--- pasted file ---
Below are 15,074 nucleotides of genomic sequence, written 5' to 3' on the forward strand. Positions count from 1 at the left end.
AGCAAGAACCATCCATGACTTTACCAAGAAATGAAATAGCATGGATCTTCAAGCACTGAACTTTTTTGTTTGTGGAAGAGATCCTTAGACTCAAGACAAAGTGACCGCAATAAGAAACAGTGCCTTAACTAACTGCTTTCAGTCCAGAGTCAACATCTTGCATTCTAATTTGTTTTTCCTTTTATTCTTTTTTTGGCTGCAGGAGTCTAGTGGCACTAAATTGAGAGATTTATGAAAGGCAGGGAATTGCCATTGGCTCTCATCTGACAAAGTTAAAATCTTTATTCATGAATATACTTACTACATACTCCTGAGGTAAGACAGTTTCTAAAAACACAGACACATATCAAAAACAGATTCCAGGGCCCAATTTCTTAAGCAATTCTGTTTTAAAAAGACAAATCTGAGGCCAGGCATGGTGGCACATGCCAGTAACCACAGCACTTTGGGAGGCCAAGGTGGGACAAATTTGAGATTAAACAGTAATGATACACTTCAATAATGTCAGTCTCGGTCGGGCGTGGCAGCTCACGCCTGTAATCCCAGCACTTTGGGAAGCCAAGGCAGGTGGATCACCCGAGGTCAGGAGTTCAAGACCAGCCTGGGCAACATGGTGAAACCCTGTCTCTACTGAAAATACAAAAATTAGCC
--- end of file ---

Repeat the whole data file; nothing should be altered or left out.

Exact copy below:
Below are 15,074 nucleotides of genomic sequence, written 5' to 3' on the forward strand. Positions count from 1 at the left end.
AGCAAGAACCATCCATGACTTTACCAAGAAATGAAATAGCATGGATCTTCAAGCACTGAACTTTTTTGTTTGTGGAAGAGATCCTTAGACTCAAGACAAAGTGACCGCAATAAGAAACAGTGCCTTAACTAACTGCTTTCAGTCCAGAGTCAACATCTTGCATTCTAATTTGTTTTTCCTTTTATTCTTTTTTTGGCTGCAGGAGTCTAGTGGCACTAAATTGAGAGATTTATGAAAGGCAGGGAATTGCCATTGGCTCTCATCTGACAAAGTTAAAATCTTTATTCATGAATATACTTACTACATACTCCTGAGGTAAGACAGTTTCTAAAAACACAGACACATATCAAAAACAGATTCCAGGGCCCAATTTCTTAAGCAATTCTGTTTTAAAAAGACAAATCTGAGGCCAGGCATGGTGGCACATGCCAGTAACCACAGCACTTTGGGAGGCCAAGGTGGGACAAATTTGAGATTAAACAGTAATGATACACTTCAATAATGTCAGTCTCGGTCGGGCGTGGCAGCTCACGCCTGTAATCCCAGCACTTTGGGAAGCCAAGGCAGGTGGATCACCCGAGGTCAGGAGTTCAAGACCAGCCTGGGCAACATGGTGAAACCCTGTCTCTACTGAAAATACAAAAATTAGCC